Tuesday, November 27, 2012

MODKID Knit Bubble Dress Pattern Tips

Have I talked about the Sewing MODKID Style knits book, yet? If you have sewn Patty Young's MODKID patterns, you know how clear and colorful her instructions and pictures are. This is my go-to book for anything knit that I make for Evangeline.  It has so many great patterns for basics like tees and leggings, fun dresses, a bathing suit and yoga pants. The book is a comprehensive guide on how to sew with knits with or without a serger and coverstitch machine.  All the fun stretch trims and laces and how to use them are covered. Sizing goes from 2T-10. I definitely recommend that you check it out!





I made Evangeline the short sleeved version Bubble Dress in a single fabric, rather than two.  It gave for more of an everyday look.  The purple and blue striped fabric jumped out at me when I was at the Pacific Fabric outlet store. It has a sparkle stripe which is my favorite and makes the fabric pop. Truthfully, I would make something for myself if I though I could pull it off.

I'm a novice when it comes to sewing knits.  Knits have always seemed really intimidating so after reading the how-to section of the book carefully I sat down with my serger and sewing machine. After serging the shoulder seams it was time to tackle the neckline. I don't own a coverstitch machine that will finish the neckline in one step.  First, I serged the neckline. Then, I grabbed my sewing machine manual which is always helpful when tackling a new project. Flipping to stretch knit stitches, I picked the one that was described as being the most stretchy and looked OK.  Boy, was I wrong. Yuck!


It was wobbly  and puckered and just wouldn't do.  So I (not so) patiently picked out that mess of a neckline and went back to the drawing board. 

 Still beginning with the serged edge I carefully pinned the neckline over 1/2".  Pinning and sewing slowly were really key to even seams in this dress. This time I used a stretch stitch (called a "stretch triple straight stitch" on my Pfaff) that looks like a regular stitch but goes back and forth when sewing and a twin needle. The needle was on the narrower side  The result, while not perfect, is flatter and more closely replicates a coverstitch hem.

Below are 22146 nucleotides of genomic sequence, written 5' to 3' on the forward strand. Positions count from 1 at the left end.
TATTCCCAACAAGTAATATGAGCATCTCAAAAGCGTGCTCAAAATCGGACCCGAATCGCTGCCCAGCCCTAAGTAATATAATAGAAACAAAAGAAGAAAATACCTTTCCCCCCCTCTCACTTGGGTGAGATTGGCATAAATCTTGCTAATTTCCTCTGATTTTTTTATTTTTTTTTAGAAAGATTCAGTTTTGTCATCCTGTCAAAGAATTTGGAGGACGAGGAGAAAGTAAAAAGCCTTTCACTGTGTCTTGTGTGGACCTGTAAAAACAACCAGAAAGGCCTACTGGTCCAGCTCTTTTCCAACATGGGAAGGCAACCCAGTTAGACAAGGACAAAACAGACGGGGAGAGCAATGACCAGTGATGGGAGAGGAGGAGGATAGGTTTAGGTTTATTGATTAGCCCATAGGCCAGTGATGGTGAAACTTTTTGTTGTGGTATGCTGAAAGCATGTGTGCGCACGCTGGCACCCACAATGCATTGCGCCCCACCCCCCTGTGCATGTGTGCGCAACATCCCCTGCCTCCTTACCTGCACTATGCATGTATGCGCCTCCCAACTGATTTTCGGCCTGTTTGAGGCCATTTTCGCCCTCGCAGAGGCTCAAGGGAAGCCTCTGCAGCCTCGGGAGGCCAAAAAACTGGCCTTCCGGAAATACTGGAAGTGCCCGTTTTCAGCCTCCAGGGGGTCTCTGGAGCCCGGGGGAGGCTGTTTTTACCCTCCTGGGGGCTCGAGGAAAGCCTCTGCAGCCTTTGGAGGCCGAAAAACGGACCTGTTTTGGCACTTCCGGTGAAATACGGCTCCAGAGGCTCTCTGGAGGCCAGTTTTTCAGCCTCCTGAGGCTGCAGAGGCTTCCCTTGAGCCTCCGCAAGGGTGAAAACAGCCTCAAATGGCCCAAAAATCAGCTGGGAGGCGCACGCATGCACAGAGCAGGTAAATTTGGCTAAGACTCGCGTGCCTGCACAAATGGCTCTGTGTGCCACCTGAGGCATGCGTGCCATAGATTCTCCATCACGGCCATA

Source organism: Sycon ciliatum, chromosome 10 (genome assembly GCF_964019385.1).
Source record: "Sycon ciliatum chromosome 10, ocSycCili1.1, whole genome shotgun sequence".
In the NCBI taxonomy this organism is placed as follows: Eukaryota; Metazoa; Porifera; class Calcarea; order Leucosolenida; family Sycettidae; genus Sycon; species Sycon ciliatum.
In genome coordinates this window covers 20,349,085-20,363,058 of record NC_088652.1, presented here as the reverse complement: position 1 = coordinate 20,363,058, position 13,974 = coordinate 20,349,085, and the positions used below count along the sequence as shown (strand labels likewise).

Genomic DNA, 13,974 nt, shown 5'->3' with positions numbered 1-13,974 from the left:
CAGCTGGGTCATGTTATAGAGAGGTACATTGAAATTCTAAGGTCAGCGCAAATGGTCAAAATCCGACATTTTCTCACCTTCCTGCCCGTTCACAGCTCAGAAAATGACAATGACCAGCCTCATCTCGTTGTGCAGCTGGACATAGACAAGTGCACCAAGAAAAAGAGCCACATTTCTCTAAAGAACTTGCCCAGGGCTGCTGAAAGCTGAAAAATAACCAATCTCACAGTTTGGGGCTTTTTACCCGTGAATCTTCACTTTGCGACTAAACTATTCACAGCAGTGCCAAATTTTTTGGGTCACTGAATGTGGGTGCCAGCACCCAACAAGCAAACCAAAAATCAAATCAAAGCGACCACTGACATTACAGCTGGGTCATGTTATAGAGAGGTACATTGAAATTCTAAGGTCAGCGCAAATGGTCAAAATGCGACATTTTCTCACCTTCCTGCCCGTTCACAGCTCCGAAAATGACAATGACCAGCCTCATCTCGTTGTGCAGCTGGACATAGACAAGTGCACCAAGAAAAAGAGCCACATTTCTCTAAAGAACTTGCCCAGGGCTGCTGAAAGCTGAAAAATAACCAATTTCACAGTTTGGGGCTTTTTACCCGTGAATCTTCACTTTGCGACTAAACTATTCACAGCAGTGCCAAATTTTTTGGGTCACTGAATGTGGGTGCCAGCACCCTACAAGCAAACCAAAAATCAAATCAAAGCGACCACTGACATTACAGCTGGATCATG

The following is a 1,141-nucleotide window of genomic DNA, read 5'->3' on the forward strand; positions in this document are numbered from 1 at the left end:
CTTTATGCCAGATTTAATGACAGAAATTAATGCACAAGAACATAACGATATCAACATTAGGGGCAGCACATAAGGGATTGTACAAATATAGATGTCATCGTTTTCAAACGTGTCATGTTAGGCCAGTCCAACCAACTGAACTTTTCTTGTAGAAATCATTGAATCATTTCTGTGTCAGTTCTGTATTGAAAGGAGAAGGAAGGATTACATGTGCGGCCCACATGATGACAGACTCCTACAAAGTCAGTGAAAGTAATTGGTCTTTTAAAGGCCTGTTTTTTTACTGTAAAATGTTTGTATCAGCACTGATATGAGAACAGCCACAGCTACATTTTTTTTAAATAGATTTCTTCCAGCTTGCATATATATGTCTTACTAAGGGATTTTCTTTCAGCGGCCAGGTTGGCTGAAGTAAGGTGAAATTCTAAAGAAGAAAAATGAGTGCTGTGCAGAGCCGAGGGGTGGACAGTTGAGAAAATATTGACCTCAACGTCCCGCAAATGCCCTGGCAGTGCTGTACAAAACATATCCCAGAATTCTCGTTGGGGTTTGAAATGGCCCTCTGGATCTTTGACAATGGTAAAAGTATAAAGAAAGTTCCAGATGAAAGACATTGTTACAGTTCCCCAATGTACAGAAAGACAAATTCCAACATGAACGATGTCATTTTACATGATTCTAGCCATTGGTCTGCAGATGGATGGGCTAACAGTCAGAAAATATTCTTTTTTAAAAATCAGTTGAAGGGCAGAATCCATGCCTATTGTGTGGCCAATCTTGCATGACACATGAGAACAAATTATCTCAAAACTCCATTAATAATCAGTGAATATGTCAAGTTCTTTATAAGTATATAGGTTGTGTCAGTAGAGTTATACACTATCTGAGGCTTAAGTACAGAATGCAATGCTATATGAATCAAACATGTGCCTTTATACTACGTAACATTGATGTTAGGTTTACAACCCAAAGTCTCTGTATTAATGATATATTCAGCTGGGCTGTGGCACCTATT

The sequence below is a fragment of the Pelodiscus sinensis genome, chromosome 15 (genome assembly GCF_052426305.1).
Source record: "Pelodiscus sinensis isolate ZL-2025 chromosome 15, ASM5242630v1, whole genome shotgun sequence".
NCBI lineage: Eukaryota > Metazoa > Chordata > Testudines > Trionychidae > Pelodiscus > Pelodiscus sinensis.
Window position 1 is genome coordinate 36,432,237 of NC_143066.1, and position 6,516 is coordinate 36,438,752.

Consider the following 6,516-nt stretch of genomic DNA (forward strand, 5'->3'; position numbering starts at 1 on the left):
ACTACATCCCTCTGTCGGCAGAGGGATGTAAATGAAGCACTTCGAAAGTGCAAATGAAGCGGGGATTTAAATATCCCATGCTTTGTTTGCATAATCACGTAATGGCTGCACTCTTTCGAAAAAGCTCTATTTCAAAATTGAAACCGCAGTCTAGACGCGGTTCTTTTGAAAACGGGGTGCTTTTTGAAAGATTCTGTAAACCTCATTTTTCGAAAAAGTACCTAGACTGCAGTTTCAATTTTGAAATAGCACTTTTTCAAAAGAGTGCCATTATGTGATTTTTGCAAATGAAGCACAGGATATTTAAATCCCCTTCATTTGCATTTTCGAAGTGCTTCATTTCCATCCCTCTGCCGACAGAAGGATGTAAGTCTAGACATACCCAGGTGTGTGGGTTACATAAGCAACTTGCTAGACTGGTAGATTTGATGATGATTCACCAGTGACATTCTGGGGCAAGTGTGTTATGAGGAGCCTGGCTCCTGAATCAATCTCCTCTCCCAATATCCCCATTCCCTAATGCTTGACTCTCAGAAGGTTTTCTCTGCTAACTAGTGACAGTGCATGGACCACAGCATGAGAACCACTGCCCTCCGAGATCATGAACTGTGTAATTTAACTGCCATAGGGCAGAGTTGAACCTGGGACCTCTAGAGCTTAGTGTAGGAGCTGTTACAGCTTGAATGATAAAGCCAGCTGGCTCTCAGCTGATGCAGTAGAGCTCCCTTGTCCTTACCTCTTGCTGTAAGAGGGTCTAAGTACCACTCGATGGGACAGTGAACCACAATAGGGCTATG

Another really important thing is not to stretch when sewing the hems and necklines. Stretching the fabric will make your neckline stretch out and look terrible like my above example. Use your hands lightly to guide the fabric and let your machine do all the work.  

I'm pretty happy with the end results and grabbed some great pictures of Ev wearing the dress!





I am part of the Amazon associates program.  If you decide to purchase something on Amazon through my link I receive a small portion of the sale to help support my blog.  These are my opinions and I only recommend products I already own and love!

Thursday, November 22, 2012

Happy Thanksgiving

This is just a quick post to say Happy Thanksgiving and Feliz Día de Acción de Gracias.  I am so thankful to have all of you that read this blog and support my sewing endeavors! Gracias!

Gobble Gobble


Thursday, November 15, 2012

What I am skipping for the holidays this year

When Sharon from Momof6.com listed the blog topic for today in the "Getting Ready For the Holidays" blog party, I immediately knew what I wanted to talk about. 

Last week in my Favorite Family Traditions post I mentioned that I have a strict Holiday budget that I plan on sticking to and that my extended family will be getting homemade gifts this year. My other motive is to change the way the kids view Christmas.  My favorite part of the Holidays has always been watching others open gifts that I've chosen for them.  I try hard to be a thoughtful gift giver and I'd like my children to learn to get joy from planning gifts that are tailored to each person.